On the back edge, there is a Micro-USB port that accepts the cable we showed you earlier. The plug is angled to better accommodate those with the PC on the right of them. However, even with the need for a small loop of cord, there is plenty of length to get to those on the left as well.

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On the opposite end of the back edge, we see that CMStorm has painted their name on Rapid-i. The nice thing is that this naming is not too obnoxious, so it shouldn't prevent you from keeping the Rapid-i at your desk, even in an open office that requires a bit of class.

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The bottom of the keyboard is flat as can be; only four thin rubber feet, and the hinges for the flip out feet stand proud of the frame. There is a large sticker at the top with the model and serial numbers, and also a quality control sticker over a screw hole at the left.

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Since the flip out feet will take away the use of the rear feet for grip, CMStorm made sure to cover the end of the feet with a rubber pad to ensure that this TKL does not move around.

Inside the QuickFire Rapid-i

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While verifying that we do indeed have the Rapid-i with Cherry MX blue switches, we can see that they have built-in the stabilizer bars, concealing them, and keeping them from filling up with debris and hair.

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The caps that fit on the switches follow the usual procedure. First, they are cast in white ABS plastic, then a special coating is applied that is sort of rubber feeling, but allows an easy way to get the LED lighting through the bare iconography.

CMStorm QuickFire Rapid-i TKL Mechanical Gaming Keyboard Review 24 | TweakTown.com

The top section of the frame is pretty standard in a mechanical keyboard. As for the bottom, the Rapid-i has supports in both directions, as well as pins to help keep this steel plate solid, stable, and free of flex and resonance.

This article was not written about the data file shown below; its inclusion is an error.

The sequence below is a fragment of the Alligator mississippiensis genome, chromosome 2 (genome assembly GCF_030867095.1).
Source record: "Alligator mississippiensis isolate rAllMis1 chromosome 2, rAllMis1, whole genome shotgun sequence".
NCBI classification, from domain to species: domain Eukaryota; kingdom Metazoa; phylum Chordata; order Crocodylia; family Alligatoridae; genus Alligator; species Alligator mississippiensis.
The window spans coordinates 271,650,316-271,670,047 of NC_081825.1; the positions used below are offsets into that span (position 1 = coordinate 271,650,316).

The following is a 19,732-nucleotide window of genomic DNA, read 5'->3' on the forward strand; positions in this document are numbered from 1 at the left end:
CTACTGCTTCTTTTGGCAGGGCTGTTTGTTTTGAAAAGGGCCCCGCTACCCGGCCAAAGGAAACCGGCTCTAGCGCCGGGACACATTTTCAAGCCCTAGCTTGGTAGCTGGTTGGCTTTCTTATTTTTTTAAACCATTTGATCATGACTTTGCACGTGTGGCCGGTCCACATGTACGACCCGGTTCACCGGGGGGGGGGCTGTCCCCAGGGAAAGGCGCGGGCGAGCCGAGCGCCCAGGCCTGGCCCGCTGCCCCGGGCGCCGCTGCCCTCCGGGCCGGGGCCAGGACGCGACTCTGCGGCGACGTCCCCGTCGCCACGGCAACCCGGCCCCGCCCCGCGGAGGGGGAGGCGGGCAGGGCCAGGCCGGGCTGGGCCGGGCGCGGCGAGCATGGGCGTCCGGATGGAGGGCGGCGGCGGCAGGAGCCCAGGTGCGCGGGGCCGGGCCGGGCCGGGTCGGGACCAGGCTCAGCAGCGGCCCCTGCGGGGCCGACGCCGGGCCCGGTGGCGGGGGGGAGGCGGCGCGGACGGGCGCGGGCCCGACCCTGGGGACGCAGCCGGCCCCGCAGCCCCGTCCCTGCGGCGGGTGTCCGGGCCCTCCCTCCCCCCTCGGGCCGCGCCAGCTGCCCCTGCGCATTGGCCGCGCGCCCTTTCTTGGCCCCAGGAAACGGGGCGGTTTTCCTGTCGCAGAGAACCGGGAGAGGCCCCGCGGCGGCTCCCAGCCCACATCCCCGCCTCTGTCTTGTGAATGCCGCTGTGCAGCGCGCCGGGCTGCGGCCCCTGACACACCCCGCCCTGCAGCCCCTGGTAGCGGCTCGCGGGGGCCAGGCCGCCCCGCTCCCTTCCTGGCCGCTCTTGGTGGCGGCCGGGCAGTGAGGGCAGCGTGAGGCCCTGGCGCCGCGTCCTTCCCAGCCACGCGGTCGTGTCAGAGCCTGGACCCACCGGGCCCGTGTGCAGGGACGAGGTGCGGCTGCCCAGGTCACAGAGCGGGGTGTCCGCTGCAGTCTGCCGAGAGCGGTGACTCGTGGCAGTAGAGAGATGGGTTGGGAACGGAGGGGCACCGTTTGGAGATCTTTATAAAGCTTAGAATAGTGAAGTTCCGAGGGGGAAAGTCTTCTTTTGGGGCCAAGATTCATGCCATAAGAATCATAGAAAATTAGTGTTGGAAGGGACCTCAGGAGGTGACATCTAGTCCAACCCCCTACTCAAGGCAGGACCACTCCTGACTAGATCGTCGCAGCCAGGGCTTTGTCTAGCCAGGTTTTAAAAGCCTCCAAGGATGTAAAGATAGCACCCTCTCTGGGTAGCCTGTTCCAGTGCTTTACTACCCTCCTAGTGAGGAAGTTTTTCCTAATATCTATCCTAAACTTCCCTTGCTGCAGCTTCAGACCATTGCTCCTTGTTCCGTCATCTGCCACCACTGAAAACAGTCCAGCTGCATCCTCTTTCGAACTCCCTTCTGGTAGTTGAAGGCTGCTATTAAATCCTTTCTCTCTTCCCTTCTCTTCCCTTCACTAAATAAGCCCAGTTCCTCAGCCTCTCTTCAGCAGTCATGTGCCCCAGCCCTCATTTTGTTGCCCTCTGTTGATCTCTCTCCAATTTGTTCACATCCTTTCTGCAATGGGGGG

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CMStorm is one of the companies that will take the extra steps of cleaning the PCB after soldering. This may not be a huge deal, but there are articles about residue causing resistance issues.

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To allow the Rapid-i to take on more features than the standard TKLs out there, CMStorm employed the use of this Holtek HT32F1755 ARM Cortex M3 32-bit MCU, and that should be more than capable of handling the needs of the Rapid-i.

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Since the iconography is already white, with bright lights in the booth, it is tough to make out the "gamer mode" (as we will call it) where just the WASD cluster, and the arrow keys are currently lit.

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The other modes of illumination involve motion, and they are a bit tough to show in images as a result, so what we have now is the QuickFire Rapid-i in its last mode, full illumination.

Final Thoughts

When we look at the QuickFire Rapid-i as just a mechanical keyboard first, we are in no way disappointed. CMStorm has kept to that same level of super sturdy construction that you cannot twist more than a degree or two with your best try. We found no issues in our few weeks of use; our fingers did not get numb from resonance in the plate, there were no problems with any of the Cherry MX blue switches, and the LEDs worked just great. While we wouldn't take this out to our driveway to have a go with it, it certainly feels as if it would be up for the task.